Roosevelt alum Cauve Vinson in his cap and gown

 

Growing up near the United Center on Chicago’s West Side, Cauve Vinson dreamed of becoming a basketball player. A knee injury forced him to think about careers that incorporated his love of athletics and education.

“My mom was worried because how I wanted to go to college so badly but we didn’t have the finances and resources to pay for it,” he said.

Through the New Era Scholars program, Vinson found a pathway to college and a new way to pursue his dream.

When he found out about the program, he was “ecstatic,” Vinson remembered. “New Era helped put me where I am now.”

The New Era Scholars program, launched with a gift from Chicago philanthropist Michael Alter, supports a cohort of 25 undergraduates through their college experience. The program is open to Chicago high school students, many of whom are the first in their families to go to college.

Vinson joined the New Era Scholars program while he was a student at Wells High School in the West Town neighborhood. He took college-level classes at Robert Morris University while he was a senior, and got a taste of what to expect before he earned his high school diploma.

“I'm very grateful for the teachers that I had at Wells High School because they prepared me and shaped and molded me to participate in something like the New Era Program,” Vinson said. “At first, I was scared — I thought college was going to be super hard — but it wasn't as intimidating as I thought it would be.”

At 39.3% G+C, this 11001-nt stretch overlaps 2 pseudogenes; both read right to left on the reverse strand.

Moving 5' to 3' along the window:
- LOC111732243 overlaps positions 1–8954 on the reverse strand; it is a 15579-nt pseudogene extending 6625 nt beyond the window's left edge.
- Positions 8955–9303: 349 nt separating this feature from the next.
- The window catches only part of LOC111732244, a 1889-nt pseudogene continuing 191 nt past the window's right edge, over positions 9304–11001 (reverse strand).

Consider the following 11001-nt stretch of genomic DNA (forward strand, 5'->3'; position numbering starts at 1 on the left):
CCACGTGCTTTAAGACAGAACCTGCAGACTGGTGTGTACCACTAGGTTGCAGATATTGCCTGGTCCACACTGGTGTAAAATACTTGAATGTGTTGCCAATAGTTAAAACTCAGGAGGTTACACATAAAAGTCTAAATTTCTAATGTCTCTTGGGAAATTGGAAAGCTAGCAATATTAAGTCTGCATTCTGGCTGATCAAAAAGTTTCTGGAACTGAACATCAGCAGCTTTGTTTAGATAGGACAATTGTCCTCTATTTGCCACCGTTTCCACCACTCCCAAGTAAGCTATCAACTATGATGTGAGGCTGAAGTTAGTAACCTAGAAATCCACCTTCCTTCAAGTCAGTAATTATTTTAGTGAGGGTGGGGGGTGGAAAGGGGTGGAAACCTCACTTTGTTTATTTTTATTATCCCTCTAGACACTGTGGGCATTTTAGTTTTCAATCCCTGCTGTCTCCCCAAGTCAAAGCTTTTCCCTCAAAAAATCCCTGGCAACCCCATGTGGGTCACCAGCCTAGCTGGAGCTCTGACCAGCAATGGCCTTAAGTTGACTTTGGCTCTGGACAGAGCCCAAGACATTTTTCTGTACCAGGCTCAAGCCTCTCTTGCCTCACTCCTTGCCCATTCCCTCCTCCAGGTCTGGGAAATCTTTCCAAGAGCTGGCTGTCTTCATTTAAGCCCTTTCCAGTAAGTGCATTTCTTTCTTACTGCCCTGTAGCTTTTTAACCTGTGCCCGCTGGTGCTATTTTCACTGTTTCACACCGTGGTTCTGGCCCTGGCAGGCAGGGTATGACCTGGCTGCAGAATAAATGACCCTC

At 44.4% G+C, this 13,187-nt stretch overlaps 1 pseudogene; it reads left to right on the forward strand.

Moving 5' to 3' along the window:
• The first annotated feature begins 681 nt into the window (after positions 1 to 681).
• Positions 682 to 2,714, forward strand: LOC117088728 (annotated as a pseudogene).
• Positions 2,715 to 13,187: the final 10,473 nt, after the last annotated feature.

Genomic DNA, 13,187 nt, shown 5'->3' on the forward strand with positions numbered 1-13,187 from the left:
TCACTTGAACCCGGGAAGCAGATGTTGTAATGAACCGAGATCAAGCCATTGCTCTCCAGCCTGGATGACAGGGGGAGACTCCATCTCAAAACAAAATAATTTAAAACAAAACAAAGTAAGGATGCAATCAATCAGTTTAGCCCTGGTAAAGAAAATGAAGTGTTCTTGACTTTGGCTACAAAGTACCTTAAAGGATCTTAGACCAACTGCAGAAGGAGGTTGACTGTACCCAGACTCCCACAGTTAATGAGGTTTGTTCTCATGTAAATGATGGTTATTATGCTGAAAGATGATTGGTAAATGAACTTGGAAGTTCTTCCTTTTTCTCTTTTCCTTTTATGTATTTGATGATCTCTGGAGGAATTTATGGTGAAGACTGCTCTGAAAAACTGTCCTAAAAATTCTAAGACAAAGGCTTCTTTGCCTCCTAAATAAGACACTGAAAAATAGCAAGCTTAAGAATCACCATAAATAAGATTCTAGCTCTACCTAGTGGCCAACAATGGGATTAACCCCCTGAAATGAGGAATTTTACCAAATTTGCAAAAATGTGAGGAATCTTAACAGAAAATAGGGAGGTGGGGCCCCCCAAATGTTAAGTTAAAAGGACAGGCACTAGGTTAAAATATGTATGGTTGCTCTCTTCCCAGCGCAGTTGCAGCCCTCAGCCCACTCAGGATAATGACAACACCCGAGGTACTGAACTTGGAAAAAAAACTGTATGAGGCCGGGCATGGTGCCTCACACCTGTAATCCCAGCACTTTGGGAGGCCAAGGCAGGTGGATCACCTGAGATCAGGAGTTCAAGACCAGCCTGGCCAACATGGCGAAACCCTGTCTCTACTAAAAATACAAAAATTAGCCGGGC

Through the program, scholars get a support network to answer questions about balancing their course load and preparing for graduation. Participants also get access to workshops and tutoring resources.

Students can form lasting relationships like Vinson formed with Carl Hunter, assistant director of the Office of Engagement, Equity and Inclusion.

Vinson remembers meeting Hunter at a high school orientation event. Nervous about starting college, Vinson approached Hunter with a long list of questions about what to expect. Hunter helped him narrow down the list and cross off issues he didn’t have to worry about. The two stayed close throughout his time in college.

With the support of the New Era Scholars program, Vinson finished his bachelor’s in three years.

This fall, he will be a reading teacher at Richard J. Daley Elementary Academy and plans to return to Roosevelt for his master’s degree. He hopes to one day become a gym teacher, then a principal in Chicago Public Schools.

“I definitely want to be in Chicago because I feel like I can make an impact and make a difference,” he said.

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